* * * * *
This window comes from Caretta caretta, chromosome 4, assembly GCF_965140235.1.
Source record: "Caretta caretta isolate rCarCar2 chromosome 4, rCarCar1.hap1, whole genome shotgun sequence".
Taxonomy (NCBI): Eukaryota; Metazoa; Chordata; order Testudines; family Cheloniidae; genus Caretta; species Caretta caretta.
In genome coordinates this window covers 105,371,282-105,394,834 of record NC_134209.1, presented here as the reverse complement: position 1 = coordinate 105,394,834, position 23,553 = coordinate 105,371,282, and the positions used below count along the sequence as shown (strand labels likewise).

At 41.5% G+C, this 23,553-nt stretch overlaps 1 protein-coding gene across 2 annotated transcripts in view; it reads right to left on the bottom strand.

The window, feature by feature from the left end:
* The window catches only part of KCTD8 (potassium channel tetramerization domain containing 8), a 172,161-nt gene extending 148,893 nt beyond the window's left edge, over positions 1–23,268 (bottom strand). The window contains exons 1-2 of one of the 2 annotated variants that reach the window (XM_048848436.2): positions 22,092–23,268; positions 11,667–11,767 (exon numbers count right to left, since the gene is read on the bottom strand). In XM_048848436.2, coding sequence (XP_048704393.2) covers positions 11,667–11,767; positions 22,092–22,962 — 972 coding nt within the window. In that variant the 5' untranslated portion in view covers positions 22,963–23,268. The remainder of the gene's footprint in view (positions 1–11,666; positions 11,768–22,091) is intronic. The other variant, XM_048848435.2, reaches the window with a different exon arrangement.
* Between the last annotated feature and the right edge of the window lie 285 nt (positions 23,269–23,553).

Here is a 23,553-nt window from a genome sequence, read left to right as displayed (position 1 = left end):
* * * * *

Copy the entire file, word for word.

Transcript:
This window comes from Caretta caretta, chromosome 4, assembly GCF_965140235.1.
Source record: "Caretta caretta isolate rCarCar2 chromosome 4, rCarCar1.hap1, whole genome shotgun sequence".
Taxonomy (NCBI): Eukaryota; Metazoa; Chordata; order Testudines; family Cheloniidae; genus Caretta; species Caretta caretta.
In genome coordinates this window covers 105,371,282-105,394,834 of record NC_134209.1, presented here as the reverse complement: position 1 = coordinate 105,394,834, position 23,553 = coordinate 105,371,282, and the positions used below count along the sequence as shown (strand labels likewise).

At 41.5% G+C, this 23,553-nt stretch overlaps 1 protein-coding gene across 2 annotated transcripts in view; it reads right to left on the bottom strand.

The window, feature by feature from the left end:
* The window catches only part of KCTD8 (potassium channel tetramerization domain containing 8), a 172,161-nt gene extending 148,893 nt beyond the window's left edge, over positions 1–23,268 (bottom strand). The window contains exons 1-2 of one of the 2 annotated variants that reach the window (XM_048848436.2): positions 22,092–23,268; positions 11,667–11,767 (exon numbers count right to left, since the gene is read on the bottom strand). In XM_048848436.2, coding sequence (XP_048704393.2) covers positions 11,667–11,767; positions 22,092–22,962 — 972 coding nt within the window. In that variant the 5' untranslated portion in view covers positions 22,963–23,268. The remainder of the gene's footprint in view (positions 1–11,666; positions 11,768–22,091) is intronic. The other variant, XM_048848435.2, reaches the window with a different exon arrangement.
* Between the last annotated feature and the right edge of the window lie 285 nt (positions 23,269–23,553).

Here is a 23,553-nt window from a genome sequence, read left to right as displayed (position 1 = left end):